One month after Bob Dylan sold off his entire songwriting catalog for an estimated $300 million, the wife of an erstwhile collaborator of Dylan’s during his iconic mid-’70s Rolling Thunder Revue period brought a lawsuit on Wednesday for outstanding royalties.Bob Dylan performs with The Band at the Forum in Los Angeles on Feb. 15, 1974. (AP Photo/Jeff Robbins, File)
MANHATTAN (CN) — Introduced to Bob Dylan in 1975 by Roger McGuinn of the The Byrds, Jacques Levy was a 39-year-old psychologist turned off-off-Broadway theater director when he first collaborated on songs with Dylan, who was only just back on the road for the first time since 1966.
On the 1976 album “Desire,” Levy co-wrote the lyrics for Dylan fan favorite “Isis” and six other songs including “Hurricane,” about wrongfully incarcerated boxer Rubin “Hurricane” Carter, and “Joey,” about the Brooklyn-born mafia hitman “Crazy Joe” Gallo.
Levy had previously directed plays by writer Sam Shepard and served as stage director of both the 1975 and 1976 legs of Dylan’s Rolling Thunder Revue, a package tour of auditoriums, which included performances by folk singers Joan Baez and Joni Mitchell, beat poet and counterculture icon Allen Ginsberg, “Nashville” actress Ronee Blakely, and Ramblin’ Jack Elliott.
Over a quarter-century later, Universal Music Group announced in December that it had bought Dylan’s entire catalog of songs, with more than 600 song copyrights spanning what has been a 60-year career.
Universal has not disclosed the purchase price, but the publishing rights of revered catalog have been estimated to be worth at least $300 million.
Bringing a civil complaint in New York County Supreme Court on Wednesday, the estate of Levy, who died from cancer in 2004, are asking Universal for $1.75 million for their prorated, 35% stake in the 10 songs that he co-wrote with Dylan, named in the three-count complaint by his given surname, Zimmerman.
Represented by New York attorney Aaron Golub, the estate also seeks an additional $2 million in punitive damages from Dylan’s entities to punish him for “a civilly wrong pattern and history of intentionally and maliciously ignoring and disregarding [Levy’s] rights.”
Orin Snyder, attorney for Bob Dylan, called the lawsuit “a sad attempt to unfairly profit off of the recent catalog sale.”
“The plaintiffs have been paid everything they are owed,” the Gibson Dunn lawyer wrote in a statement Wednesday. “We are confident that we will prevail. And when we do, we will hold the plaintiffs and their counsel responsible for bringing this meritless case.”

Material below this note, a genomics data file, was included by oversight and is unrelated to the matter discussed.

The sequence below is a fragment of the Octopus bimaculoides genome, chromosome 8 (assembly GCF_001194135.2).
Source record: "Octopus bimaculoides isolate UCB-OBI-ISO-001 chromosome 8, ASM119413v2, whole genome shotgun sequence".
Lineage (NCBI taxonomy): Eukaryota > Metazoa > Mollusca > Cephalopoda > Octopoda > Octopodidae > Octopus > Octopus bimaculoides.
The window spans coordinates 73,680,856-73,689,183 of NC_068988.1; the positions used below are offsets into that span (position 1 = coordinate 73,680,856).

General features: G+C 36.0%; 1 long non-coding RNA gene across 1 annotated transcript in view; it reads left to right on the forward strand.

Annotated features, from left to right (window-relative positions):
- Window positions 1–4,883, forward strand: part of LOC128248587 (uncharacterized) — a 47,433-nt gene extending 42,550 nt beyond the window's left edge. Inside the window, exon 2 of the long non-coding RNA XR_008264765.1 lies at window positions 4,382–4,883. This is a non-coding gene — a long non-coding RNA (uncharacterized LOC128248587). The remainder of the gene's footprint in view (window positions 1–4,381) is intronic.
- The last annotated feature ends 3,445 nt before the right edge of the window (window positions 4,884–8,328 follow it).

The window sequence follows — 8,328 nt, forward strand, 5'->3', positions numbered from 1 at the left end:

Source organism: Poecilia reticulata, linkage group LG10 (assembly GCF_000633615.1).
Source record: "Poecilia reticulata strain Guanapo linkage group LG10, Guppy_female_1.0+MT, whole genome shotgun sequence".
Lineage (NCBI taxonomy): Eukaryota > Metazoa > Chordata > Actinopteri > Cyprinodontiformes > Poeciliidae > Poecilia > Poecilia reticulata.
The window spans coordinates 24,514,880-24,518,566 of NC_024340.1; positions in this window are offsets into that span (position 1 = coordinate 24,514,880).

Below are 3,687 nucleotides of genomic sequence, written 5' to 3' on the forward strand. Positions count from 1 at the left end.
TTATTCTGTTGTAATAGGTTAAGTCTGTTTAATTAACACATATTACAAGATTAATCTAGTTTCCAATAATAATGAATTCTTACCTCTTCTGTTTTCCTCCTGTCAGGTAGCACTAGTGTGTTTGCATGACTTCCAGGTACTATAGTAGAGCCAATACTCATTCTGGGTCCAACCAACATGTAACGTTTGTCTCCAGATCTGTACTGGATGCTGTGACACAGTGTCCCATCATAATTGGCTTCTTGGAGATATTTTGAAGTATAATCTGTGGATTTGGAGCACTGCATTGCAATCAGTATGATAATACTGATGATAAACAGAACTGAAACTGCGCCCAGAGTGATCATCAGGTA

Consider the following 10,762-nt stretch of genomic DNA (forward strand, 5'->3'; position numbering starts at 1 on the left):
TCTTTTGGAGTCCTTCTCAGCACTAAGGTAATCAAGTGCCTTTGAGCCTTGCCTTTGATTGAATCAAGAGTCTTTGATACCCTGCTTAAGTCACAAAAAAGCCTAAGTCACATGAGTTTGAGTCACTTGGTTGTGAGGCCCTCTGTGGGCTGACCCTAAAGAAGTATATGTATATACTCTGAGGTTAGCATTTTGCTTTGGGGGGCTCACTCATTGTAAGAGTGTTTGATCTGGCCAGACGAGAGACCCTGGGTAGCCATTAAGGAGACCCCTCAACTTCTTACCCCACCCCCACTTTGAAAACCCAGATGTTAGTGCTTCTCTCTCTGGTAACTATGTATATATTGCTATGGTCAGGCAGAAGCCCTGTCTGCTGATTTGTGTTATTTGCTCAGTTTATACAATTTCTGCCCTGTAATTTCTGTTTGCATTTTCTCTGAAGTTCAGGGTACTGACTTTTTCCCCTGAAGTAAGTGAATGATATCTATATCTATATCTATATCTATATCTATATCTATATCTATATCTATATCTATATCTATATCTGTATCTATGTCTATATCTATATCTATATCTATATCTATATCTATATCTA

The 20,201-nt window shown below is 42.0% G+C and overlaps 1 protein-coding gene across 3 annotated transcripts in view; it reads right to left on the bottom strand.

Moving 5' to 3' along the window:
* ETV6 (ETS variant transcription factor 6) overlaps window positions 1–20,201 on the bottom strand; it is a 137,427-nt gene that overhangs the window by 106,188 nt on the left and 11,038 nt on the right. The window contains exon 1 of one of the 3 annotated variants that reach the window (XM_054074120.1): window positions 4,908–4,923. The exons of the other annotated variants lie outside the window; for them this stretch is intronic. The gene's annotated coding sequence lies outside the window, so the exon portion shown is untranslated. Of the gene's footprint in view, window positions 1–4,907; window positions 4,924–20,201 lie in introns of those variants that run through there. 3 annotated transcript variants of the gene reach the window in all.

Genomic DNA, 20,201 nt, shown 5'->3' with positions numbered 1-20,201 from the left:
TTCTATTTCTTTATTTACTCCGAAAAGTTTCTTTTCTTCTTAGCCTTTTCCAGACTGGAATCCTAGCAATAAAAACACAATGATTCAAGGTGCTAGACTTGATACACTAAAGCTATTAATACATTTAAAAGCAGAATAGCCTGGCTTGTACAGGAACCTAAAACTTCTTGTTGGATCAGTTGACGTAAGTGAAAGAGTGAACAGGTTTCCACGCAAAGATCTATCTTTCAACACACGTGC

Two years ago, when Netflix released its stylized documentary “The Rolling Thunder Revue: a Film by Martin Scorsese,” family members complained that Levy had been wrongly erased from Scorcese’s record of the theatrical tour, which featured several of the “Desire”-era songs Levy co-wrote while mischievously mixing archival footage with fictional elements.
The complaint notes that Levy’s estate was not paid synchronization license fees in connection with the use of the Levy’s songs in the Netflix documentary and were only paid after demanding so in 2020.
Levy’s widow Claudia, the lead plaintiff in the suit, told a Bob Dylan fan newsletter last November that she told Scorsese directly that she was disappointed with his decision to excise Levy from the history of the tour and instead use a fictional proxy character as the tour’s director.
“It just pains me no end that Scorsese took Jacques out of that film and had these people who are just really absurd in there,” she remarked on the blending of fact and fiction in Netflix documentary. “It totally changes the feeling of what that tour was like. It makes it feel that that there was some kind of dissension and tension, and that was never true. It was never true.”
Other Bob Dylan songs co-written by Levy include “Romance in Durango,” “Catfish,” “Money Blues,” “Rita Mae,” “Mozambique,” “Oh Sister,” and Black Diamond Bay, a Bedtime Story.”
Representatives for the Universal Music Group did not immediately respond to requests for comment Wednesday.
Dylan’s so-called “Never-Ending Tour,” ongoing since 1988, was sidelined by cancellations in 2020 due to the Covid-19 global pandemic.